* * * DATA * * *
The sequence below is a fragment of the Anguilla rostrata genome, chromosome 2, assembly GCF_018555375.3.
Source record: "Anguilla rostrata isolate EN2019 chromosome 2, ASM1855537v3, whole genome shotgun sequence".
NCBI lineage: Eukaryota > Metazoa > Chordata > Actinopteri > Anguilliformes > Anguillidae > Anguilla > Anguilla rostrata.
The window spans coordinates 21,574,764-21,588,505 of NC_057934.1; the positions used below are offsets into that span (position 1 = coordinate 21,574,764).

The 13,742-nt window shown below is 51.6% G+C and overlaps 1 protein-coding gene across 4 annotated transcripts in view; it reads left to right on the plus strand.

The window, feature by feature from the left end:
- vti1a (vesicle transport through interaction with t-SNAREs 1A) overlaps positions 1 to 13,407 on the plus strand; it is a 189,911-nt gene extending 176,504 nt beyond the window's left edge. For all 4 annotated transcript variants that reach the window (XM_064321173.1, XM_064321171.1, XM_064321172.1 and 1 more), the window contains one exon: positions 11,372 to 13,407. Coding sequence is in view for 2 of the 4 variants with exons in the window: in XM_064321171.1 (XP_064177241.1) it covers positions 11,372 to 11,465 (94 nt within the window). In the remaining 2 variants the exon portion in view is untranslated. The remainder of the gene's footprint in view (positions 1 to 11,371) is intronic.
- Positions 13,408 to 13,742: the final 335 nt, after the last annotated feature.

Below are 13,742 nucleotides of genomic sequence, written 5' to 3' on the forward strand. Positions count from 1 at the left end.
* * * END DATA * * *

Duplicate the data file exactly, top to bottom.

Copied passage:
The sequence below is a fragment of the Anguilla rostrata genome, chromosome 2, assembly GCF_018555375.3.
Source record: "Anguilla rostrata isolate EN2019 chromosome 2, ASM1855537v3, whole genome shotgun sequence".
NCBI lineage: Eukaryota > Metazoa > Chordata > Actinopteri > Anguilliformes > Anguillidae > Anguilla > Anguilla rostrata.
The window spans coordinates 21,574,764-21,588,505 of NC_057934.1; the positions used below are offsets into that span (position 1 = coordinate 21,574,764).

The 13,742-nt window shown below is 51.6% G+C and overlaps 1 protein-coding gene across 4 annotated transcripts in view; it reads left to right on the plus strand.

The window, feature by feature from the left end:
- vti1a (vesicle transport through interaction with t-SNAREs 1A) overlaps positions 1 to 13,407 on the plus strand; it is a 189,911-nt gene extending 176,504 nt beyond the window's left edge. For all 4 annotated transcript variants that reach the window (XM_064321173.1, XM_064321171.1, XM_064321172.1 and 1 more), the window contains one exon: positions 11,372 to 13,407. Coding sequence is in view for 2 of the 4 variants with exons in the window: in XM_064321171.1 (XP_064177241.1) it covers positions 11,372 to 11,465 (94 nt within the window). In the remaining 2 variants the exon portion in view is untranslated. The remainder of the gene's footprint in view (positions 1 to 11,371) is intronic.
- Positions 13,408 to 13,742: the final 335 nt, after the last annotated feature.

Below are 13,742 nucleotides of genomic sequence, written 5' to 3' on the forward strand. Positions count from 1 at the left end.